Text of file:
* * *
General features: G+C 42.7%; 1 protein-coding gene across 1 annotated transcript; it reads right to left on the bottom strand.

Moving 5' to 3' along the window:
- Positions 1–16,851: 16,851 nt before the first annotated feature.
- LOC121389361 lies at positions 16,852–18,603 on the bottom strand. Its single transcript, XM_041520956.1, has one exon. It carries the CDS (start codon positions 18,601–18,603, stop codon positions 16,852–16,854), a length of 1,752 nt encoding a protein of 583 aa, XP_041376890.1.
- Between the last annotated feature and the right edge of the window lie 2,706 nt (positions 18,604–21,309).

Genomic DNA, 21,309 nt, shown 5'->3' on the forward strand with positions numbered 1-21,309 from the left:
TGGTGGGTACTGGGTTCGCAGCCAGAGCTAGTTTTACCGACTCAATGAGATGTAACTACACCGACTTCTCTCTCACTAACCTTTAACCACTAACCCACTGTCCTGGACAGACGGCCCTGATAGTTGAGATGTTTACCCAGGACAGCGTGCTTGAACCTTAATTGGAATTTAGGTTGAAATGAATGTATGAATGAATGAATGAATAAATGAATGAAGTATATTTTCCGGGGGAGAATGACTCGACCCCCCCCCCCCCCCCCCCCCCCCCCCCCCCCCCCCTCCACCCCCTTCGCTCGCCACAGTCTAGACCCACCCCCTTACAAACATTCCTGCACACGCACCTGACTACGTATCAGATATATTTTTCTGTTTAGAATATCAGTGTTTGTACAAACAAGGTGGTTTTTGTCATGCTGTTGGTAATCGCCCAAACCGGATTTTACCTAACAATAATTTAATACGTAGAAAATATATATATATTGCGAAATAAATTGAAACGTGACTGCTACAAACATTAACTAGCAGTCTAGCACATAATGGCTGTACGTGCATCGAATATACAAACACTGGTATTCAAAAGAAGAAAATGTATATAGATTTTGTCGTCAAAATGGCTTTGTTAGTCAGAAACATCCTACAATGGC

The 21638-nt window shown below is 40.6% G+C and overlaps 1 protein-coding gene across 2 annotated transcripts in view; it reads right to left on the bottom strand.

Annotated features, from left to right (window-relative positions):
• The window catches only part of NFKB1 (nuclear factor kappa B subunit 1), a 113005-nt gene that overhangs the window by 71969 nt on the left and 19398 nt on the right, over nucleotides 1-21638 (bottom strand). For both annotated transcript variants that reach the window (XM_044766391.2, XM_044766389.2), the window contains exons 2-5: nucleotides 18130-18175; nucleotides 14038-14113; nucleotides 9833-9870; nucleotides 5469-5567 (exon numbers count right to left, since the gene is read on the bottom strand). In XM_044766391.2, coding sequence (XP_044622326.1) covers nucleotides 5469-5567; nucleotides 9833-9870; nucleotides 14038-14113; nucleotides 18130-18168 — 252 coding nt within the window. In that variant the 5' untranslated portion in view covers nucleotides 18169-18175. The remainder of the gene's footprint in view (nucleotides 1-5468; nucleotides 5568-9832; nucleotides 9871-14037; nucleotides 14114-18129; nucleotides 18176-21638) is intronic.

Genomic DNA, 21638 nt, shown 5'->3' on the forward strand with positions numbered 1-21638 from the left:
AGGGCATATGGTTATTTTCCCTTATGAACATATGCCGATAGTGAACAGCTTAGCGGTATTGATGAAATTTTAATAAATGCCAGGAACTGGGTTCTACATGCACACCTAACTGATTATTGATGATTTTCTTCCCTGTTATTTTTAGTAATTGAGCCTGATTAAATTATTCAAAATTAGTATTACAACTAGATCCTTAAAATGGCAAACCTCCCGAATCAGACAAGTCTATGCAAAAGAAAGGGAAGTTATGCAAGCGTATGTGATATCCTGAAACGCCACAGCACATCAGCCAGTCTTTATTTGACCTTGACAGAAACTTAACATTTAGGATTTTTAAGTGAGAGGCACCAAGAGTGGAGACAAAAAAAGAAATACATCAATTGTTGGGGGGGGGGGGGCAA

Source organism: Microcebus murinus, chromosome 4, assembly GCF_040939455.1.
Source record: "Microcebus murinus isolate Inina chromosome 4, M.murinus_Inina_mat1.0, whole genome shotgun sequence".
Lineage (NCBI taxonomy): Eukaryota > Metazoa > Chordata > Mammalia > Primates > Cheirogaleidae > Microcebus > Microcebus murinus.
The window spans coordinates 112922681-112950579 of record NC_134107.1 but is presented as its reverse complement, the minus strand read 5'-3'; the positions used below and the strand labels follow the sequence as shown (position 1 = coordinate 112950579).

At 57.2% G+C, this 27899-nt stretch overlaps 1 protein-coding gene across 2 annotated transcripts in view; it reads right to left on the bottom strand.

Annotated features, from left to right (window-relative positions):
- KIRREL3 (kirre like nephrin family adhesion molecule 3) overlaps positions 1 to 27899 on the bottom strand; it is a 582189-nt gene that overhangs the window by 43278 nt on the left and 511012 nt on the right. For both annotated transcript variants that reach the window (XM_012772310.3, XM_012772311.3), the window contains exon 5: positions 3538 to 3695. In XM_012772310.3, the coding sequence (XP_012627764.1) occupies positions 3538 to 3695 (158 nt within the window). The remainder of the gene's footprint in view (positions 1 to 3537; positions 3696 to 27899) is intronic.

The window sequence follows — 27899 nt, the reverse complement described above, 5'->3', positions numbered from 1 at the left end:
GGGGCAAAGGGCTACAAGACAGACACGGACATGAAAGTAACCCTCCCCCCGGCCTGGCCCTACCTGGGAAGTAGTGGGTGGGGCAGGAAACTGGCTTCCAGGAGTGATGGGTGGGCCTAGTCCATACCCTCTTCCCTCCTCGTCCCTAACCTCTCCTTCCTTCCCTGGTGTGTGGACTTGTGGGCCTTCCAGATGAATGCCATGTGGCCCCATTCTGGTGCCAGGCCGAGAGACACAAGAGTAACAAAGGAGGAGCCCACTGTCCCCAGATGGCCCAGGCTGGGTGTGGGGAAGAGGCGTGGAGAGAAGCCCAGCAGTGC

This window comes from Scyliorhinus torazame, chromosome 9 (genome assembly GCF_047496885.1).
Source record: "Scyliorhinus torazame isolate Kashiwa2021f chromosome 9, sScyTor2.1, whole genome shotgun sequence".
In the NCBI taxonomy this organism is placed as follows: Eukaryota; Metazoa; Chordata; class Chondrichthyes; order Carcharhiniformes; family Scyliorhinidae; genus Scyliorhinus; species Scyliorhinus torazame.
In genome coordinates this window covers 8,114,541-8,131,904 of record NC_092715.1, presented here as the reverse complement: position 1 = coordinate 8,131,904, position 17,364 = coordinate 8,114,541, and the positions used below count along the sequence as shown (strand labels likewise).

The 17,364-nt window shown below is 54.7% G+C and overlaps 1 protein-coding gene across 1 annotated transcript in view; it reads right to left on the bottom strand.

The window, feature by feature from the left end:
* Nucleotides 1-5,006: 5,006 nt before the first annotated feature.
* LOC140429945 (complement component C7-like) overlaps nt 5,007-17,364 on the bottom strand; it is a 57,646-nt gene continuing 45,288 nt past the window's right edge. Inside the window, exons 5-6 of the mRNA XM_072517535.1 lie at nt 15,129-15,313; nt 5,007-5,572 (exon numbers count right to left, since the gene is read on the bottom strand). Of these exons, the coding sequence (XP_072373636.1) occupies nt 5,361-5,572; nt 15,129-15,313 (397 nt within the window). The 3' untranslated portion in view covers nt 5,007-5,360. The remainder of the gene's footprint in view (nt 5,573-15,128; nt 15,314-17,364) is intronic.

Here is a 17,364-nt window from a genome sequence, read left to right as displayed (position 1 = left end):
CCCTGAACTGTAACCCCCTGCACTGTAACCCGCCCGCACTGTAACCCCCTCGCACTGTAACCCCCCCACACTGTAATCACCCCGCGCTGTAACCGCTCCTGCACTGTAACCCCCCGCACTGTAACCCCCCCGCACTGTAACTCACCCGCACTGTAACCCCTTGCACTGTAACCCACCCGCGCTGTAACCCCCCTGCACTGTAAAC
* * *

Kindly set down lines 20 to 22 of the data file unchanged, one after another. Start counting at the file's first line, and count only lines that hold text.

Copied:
The window sequence follows — 27899 nt, the reverse complement described above, 5'->3', positions numbered from 1 at the left end:
GGGGCAAAGGGCTACAAGACAGACACGGACATGAAAGTAACCCTCCCCCCGGCCTGGCCCTACCTGGGAAGTAGTGGGTGGGGCAGGAAACTGGCTTCCAGGAGTGATGGGTGGGCCTAGTCCATACCCTCTTCCCTCCTCGTCCCTAACCTCTCCTTCCTTCCCTGGTGTGTGGACTTGTGGGCCTTCCAGATGAATGCCATGTGGCCCCATTCTGGTGCCAGGCCGAGAGACACAAGAGTAACAAAGGAGGAGCCCACTGTCCCCAGATGGCCCAGGCTGGGTGTGGGGAAGAGGCGTGGAGAGAAGCCCAGCAGTGC

This window comes from Scyliorhinus torazame, chromosome 9 (genome assembly GCF_047496885.1).